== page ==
Wednesday, August 4, 2010

Impertinent Observations

Though my opportunities for blogging are fewer and farther between of late (though I hope to remedy that going forward), things are still happening that draw my interest. To wit:

Congressman Paul Broun caused something or a minor stir in the local blogosphere over his recent comments concerning the Sixteenth and Seventeenth Amendments to the Constitution of the United States (see here, here, and here). Given his political philosophy, which I share by the way, his comments are not in the least unexpected. Besides which, he is entirely correct. The Sixteenth Amendment permitted the federal income tax, which thereby gave the permanent political class a steady and dramatically larger pot of money to fund their various schemes (oh, and never mind those promises that the income tax would never extend beyond about the highest 1% of income earners and that the highest rate would never be more than about 7%). The Seventeenth Amendment changed the manner in which Senators were elected. Under the original terms of the Constitution, state legislatures chose Senators, as their purpose in Washington was to protect the interests of the states (you know, that pesky concept of federalism in which the central government, the state governments, and the people were each represented). By switching the election of Senators to popular vote, thereby making them functionally equivalent to Representatives, the only difference with whom merely being a longer term, the states lost representation. The result of these two Amendments has been the inexorable growth in the power, cost, and domination of the national government over the those of the states and the people. Broun is correct to advocate their repeal.

Those of us who live in the euphemistically named “general services” district are about to get the double whammy. First it was, and now is again, the idea of divvying up the formerly unincorporated area of Clarke County and mandating that the residents thereof use the private trash hauler assigned to them (the idea is to reduce the number of such haulers through attrition over time). To that will be added the periodic inspection and pumping of residents’ septic tanks. What both of these issues have in common is that the Unified Government steadfastly refuses to provide such services to the formerly unincorporated areas of the county – the Charter be damned (and note that the point is access to services, not the manner of payment for said services). On the other hand, though, City Hall would be quite happy to regulate how and with whom I do business regarding these services, all the while charging me for the privilege.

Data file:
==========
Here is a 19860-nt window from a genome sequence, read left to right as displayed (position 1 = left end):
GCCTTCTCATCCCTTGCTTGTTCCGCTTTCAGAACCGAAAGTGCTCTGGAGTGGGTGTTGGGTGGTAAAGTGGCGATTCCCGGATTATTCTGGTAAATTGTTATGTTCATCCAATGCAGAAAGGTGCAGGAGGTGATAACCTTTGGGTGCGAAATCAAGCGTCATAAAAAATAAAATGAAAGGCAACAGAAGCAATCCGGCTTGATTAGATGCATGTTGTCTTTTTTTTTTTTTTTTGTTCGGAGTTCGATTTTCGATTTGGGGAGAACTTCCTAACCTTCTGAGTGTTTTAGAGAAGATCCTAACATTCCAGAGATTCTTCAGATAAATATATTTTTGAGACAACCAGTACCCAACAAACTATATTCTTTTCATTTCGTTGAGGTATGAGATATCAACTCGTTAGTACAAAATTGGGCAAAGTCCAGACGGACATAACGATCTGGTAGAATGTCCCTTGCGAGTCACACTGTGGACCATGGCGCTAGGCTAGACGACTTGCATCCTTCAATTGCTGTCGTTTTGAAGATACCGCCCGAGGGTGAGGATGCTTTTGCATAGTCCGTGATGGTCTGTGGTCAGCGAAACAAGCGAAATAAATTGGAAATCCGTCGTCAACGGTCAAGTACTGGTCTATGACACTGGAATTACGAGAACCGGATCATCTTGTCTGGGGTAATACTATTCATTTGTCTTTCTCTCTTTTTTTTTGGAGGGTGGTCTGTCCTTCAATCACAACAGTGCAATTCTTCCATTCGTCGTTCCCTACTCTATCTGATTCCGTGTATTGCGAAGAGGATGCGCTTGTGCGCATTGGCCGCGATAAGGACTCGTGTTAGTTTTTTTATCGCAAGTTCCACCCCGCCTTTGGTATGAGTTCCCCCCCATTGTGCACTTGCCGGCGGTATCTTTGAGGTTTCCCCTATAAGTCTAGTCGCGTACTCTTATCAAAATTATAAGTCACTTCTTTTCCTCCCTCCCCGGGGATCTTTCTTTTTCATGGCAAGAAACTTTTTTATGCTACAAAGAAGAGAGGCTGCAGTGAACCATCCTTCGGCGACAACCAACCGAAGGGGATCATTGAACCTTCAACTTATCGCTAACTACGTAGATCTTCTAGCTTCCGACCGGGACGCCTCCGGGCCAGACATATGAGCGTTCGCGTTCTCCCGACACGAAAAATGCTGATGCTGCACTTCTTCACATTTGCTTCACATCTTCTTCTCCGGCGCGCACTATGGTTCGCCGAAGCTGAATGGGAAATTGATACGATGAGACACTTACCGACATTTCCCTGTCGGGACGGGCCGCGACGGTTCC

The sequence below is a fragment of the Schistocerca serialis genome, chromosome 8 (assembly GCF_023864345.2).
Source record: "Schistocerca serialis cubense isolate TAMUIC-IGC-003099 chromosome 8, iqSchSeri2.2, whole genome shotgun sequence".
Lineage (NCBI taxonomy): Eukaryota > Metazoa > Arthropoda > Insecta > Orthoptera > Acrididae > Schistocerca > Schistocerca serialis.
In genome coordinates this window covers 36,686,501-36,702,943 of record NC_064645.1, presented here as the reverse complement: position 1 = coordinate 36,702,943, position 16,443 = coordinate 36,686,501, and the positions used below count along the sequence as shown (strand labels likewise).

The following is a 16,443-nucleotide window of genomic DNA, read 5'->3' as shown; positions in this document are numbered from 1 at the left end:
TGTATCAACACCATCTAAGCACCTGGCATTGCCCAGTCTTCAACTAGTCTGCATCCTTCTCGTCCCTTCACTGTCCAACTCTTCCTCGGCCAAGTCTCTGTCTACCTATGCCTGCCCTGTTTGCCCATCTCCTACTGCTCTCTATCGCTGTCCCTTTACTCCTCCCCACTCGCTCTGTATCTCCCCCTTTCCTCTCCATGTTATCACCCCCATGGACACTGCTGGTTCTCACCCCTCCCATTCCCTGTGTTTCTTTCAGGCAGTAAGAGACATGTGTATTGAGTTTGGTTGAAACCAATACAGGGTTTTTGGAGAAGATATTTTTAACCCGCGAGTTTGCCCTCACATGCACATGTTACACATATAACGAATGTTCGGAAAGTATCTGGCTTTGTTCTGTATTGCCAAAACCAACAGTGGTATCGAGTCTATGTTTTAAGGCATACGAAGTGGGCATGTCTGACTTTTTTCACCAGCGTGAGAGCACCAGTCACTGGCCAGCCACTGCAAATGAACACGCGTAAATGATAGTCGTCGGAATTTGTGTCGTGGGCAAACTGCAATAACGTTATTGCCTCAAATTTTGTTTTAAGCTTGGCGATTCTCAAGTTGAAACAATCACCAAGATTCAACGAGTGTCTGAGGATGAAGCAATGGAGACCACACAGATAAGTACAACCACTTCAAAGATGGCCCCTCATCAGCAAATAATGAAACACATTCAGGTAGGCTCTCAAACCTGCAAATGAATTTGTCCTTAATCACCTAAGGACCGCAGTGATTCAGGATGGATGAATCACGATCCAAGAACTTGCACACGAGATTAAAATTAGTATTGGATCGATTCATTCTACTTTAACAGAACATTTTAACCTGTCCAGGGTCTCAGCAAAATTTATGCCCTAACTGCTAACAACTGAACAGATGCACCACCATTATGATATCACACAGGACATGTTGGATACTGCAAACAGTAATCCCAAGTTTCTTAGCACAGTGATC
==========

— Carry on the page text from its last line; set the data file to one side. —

Speaking of which, what about all of those complaints about the Unified Government not fulfilling the terms of the Charter? Our betters are bandying about the idea of simply rewriting the document to suit their own self-consciously progressive ideology. I am quite eager to see whether the Overview Commission’s deliberations result in any worthwhile suggestions for City Hall – and by that I really mean castigations – but I am not counting on it.

The Clarke County School District is touting its improvement in AYP scores and graduation and dropout rates (read the items for yourselves). So, we are still paying top dollar for results that, while they may be marginally “better” than those to which we are accustomed, remain astonishingly poor. And by the way, I still have received not the first word of feedback from that “open letter” to the members of the Board of Education and the powers that be over on Mitchell Bridge Road.

Also, a lawsuit has been heard in Magistrate’s Court concerning the Unified Government’s Stormwater Utility Fee, on which I will comment more when the verdict is handed down.

Finally, I had a bit of a brush with greatness a few weekends ago at a GSSF match in Dawsonville (I don’t get to shoot much these days and am horribly out of practice). Standing directly in front of me in the registration line was none other than Massad Ayoob, well known for his myriad articles in the “gun press” and as former director of the Lethal Force Institute. He was in Atlanta for a radio appearance and took the opportunity to bust a few caps while in the area. I thoroughly enjoyed our chat.

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